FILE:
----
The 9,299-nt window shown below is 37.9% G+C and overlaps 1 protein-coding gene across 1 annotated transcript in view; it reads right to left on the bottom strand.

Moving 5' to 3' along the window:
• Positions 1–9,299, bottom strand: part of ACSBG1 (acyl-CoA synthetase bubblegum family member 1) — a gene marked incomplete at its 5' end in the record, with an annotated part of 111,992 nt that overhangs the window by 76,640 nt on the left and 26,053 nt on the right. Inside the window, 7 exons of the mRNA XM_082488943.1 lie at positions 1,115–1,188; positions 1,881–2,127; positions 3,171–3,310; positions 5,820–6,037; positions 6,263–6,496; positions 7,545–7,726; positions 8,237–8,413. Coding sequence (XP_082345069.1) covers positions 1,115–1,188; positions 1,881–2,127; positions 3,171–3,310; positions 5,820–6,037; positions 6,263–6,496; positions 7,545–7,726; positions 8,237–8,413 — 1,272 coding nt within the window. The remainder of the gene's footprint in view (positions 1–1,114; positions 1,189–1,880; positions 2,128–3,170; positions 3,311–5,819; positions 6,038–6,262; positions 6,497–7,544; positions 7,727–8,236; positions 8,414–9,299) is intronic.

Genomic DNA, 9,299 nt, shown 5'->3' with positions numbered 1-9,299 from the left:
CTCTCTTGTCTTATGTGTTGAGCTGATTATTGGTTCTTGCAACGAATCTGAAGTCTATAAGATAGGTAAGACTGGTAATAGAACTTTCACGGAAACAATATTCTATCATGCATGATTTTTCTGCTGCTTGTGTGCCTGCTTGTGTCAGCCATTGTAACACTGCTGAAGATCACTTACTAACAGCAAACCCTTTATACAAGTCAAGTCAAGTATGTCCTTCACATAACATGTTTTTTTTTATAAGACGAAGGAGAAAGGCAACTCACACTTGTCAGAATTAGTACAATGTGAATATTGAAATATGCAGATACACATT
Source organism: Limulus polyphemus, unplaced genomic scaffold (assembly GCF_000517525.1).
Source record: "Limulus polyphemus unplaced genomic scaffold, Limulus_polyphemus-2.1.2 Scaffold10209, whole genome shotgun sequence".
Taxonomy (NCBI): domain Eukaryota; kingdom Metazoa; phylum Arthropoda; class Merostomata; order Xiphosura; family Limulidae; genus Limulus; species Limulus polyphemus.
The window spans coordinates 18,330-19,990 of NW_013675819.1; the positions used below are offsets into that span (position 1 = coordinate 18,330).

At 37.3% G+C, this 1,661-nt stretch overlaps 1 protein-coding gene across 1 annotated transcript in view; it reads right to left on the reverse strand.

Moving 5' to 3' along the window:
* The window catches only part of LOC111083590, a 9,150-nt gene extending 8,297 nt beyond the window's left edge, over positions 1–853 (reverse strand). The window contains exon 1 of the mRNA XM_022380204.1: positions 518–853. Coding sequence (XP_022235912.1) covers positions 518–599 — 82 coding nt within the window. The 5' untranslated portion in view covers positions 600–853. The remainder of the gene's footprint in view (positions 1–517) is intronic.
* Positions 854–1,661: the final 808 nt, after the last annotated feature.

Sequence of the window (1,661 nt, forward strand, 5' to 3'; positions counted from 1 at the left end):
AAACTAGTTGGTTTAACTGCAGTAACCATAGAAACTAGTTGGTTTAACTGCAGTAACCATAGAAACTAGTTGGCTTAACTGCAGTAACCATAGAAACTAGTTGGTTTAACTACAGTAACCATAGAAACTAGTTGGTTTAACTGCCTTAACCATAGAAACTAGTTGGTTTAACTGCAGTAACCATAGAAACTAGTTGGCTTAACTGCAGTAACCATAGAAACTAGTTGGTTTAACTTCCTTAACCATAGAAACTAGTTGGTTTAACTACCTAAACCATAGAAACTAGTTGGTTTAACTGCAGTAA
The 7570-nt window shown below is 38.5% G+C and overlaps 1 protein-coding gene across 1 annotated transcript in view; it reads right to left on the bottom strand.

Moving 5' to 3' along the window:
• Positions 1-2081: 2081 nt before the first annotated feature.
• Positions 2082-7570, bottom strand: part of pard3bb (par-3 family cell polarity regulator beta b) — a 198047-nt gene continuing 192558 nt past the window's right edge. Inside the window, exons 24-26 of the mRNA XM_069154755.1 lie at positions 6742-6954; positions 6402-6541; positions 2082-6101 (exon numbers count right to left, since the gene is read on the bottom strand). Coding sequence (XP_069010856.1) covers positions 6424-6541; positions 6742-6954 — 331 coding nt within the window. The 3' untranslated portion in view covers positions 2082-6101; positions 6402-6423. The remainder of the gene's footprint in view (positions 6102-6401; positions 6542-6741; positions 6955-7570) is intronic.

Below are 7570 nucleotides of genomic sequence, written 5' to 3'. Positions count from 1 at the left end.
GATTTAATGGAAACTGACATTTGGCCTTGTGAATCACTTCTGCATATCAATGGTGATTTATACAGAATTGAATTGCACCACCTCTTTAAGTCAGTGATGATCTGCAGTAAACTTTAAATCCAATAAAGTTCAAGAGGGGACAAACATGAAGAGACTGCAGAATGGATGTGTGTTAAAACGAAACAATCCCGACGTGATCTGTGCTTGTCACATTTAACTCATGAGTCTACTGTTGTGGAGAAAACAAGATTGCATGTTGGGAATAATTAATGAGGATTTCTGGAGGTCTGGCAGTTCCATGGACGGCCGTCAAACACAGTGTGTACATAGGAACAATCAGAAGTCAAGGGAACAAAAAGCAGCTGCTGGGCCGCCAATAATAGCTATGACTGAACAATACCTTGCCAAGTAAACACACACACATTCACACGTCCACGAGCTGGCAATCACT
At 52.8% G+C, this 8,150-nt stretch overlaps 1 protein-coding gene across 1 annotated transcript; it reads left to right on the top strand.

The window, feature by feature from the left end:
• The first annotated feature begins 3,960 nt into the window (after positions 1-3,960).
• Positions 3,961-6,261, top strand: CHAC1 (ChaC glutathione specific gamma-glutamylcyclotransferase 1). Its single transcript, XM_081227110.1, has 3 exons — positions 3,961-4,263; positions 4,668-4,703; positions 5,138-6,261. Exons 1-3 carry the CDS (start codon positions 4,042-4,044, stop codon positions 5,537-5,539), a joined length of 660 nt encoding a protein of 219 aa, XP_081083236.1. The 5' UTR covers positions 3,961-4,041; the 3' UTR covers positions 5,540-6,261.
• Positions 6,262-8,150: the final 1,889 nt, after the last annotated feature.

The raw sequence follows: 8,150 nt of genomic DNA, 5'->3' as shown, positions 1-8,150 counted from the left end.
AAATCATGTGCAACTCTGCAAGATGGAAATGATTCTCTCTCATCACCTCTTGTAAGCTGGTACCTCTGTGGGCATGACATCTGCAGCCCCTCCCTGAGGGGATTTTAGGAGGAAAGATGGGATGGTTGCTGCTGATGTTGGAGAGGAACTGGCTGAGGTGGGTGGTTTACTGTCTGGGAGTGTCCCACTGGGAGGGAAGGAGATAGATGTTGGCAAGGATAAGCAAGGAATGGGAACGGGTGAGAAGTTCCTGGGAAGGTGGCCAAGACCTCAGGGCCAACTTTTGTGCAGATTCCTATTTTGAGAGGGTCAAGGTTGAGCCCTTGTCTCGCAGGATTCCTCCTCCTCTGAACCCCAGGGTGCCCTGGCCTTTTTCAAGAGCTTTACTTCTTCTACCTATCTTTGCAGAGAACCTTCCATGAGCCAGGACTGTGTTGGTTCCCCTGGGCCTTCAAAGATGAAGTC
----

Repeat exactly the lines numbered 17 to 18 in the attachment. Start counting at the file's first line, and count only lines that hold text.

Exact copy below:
Moving 5' to 3' along the window:
• Positions 1-2081: 2081 nt before the first annotated feature.